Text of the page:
Image: Unraveling genes
Courtesy of the DOE Joint Genome Institute
At laboratories like the Joint Genome Institute, the human genome was deciphered. By organizing a tour, it's possible to see the machinery used for DNA sequencing and get a detailed explanation of how it all works from someone who works there. Tours are only during weekdays and have to be scheduled in advance.
updated 7/9/2009 8:52:43 AM ET 2009-07-09T12:52:43

Ever find yourself in between business meetings in some distant city with enough time to kill but no idea what to do?

If you're an innovator (or just someone who's passionate about science or technology), business trips can offer the opportunity to visit some of science's most fascinating destinations and prove inspirational.

Unfortunately, finding great scientific places to visit isn't as easy as finding the homes of long-dead poets, painters or writers. Call any tourist office around the world and ask about scientific, mathematical or technological attractions, and you'll be greeted with either a long silence or a short list of the obvious famous science museums. This is a pity, because if there's one thing that makes science stand apart, it's the willingness of scientists to freely share what they do.

For years I traveled on business around the U.S. and elsewhere and faced the same boredom as many of my fellow road warriors. But every time I could, I sneaked off (or dragged a colleague along) to a local scientific or technological site for a side trip. And in doing so I got to take little educational breaks on company time.

The upshot of all this traveling is my book, "The Geek Atlas", which covers 128 places around the world where science, technology and mathematics come alive.

Some of the places in the book are well off the beaten track. Not many business travelers will get a chance to hunt down the ever-moving Magnetic North Pole, or stay up until the middle of the night in Fairbanks, Alaska, to see the Aurora Borealis. But there are plenty that are a short rental car drive from major business destinations, and many of them are both fascinating and virtually unknown.

Many times when traveling on business, I've been asked by clients what I was doing after the meeting. Everyone's interested in how you find their city or state, and I've given a few people surprises by mentioning that I was off to see a fascinating museum or place that they never knew existed.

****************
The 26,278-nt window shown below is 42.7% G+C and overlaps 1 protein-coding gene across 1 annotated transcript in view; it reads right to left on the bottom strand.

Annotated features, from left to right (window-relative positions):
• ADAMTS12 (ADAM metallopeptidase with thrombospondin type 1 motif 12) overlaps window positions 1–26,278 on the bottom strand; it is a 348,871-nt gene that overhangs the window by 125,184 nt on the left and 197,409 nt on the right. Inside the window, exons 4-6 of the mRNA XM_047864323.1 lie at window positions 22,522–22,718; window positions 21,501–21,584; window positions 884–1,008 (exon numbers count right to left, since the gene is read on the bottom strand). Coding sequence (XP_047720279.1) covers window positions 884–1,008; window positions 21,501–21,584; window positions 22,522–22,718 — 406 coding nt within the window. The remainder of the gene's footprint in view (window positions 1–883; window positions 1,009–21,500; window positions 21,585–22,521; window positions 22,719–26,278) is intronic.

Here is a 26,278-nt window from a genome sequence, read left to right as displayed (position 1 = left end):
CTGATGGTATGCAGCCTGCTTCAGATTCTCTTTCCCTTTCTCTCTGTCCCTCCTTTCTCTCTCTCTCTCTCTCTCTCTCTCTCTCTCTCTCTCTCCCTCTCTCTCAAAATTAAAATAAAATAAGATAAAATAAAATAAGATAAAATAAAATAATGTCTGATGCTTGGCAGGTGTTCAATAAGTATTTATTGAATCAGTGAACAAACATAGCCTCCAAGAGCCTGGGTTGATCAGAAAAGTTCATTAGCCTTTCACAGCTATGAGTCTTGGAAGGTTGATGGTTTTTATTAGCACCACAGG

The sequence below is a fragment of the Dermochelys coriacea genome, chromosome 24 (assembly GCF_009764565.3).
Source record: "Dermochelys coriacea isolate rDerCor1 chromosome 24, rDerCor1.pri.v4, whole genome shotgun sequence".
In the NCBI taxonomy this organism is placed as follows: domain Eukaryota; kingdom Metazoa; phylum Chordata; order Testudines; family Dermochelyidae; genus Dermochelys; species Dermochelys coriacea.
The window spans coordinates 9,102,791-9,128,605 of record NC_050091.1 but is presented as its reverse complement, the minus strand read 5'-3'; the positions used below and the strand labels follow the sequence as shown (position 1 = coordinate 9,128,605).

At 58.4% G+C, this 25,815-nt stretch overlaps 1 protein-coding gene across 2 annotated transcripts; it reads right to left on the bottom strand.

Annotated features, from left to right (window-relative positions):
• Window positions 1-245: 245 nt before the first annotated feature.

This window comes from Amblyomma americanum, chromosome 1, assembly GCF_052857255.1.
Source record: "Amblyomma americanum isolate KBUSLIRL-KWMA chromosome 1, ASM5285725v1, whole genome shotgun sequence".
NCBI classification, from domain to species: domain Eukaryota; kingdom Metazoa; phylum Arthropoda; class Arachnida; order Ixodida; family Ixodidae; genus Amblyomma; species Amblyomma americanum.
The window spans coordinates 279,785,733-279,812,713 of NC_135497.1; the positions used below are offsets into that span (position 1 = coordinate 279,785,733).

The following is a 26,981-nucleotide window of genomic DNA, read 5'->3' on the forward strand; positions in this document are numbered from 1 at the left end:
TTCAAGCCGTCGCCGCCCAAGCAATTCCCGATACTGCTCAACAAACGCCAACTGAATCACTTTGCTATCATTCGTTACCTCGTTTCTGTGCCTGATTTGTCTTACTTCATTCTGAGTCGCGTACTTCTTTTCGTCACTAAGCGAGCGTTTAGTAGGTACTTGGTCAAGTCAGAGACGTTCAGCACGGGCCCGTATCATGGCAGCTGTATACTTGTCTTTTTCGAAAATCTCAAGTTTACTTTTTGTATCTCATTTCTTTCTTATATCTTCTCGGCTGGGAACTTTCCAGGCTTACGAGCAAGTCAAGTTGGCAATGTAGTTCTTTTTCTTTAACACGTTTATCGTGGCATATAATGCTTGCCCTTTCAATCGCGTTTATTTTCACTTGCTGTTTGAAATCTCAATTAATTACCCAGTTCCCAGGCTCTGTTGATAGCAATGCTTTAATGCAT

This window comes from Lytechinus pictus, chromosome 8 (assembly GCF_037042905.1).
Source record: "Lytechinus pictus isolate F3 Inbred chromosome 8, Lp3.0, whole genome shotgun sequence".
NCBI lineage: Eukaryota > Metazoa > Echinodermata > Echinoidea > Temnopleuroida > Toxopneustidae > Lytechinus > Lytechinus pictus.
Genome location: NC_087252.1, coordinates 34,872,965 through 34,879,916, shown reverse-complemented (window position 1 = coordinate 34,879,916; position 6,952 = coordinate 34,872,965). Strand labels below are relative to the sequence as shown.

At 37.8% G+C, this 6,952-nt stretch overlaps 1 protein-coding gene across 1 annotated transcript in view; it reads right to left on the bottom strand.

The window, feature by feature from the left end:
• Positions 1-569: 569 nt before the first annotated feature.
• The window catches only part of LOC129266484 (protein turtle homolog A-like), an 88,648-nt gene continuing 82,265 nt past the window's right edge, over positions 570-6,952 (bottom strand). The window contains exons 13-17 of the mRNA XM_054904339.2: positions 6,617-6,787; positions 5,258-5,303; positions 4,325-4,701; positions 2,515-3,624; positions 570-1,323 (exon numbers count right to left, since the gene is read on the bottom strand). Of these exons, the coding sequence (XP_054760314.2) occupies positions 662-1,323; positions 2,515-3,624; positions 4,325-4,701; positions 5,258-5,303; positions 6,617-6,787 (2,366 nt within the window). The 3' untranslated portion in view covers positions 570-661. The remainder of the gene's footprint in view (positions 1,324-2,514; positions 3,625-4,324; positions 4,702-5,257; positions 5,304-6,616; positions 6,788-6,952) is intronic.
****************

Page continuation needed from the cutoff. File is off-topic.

Image: From Ada to Xerox
Courtesy of the Computer History Museum
The Computer History Museum is free and stuffed with old and new technology. There's everything from a Hollerith Tabulator used for the 1890 U.S. Census to Cray supercomputers.
One chilly February, I had to drive from a business meeting in Washington, D.C., to another in Baltimore with a colleague. Since we had time to kill I suggested we stop into a tiny museum that people probably think shouldn't exist: the National Security Agency's own National Cryptologic Museum.

My colleague, Roman, had left the Soviet Union for a life in the United States and was stunned to find himself face-to-face with a KGB officer's uniform at the museum. It was a rich and fulfilling hour, and so much more enjoyable than cooling our heels in a local Denny's.

It's not often you get a chance to turn a business trip into a trip down memory lane for a colleague or to surprise a client with a new discovery about their home city. But the world is full of fascinating scientific and technological sites to discover, if you know where to look.

John Graham-Cumming is a wandering programmer who's lived on two continents, worked for multiple start-ups and written uncountable lines of code (in the form of the award-winning open source POPFile e-mail program) and of prose. His recent book,The Geek Atlas, is available through O'Reilly Media. Because he has a doctorate in computer security, he's deeply suspicious of people who insist on being called Dr., but doesn't mind if you refer to him as a geek.

© 2012


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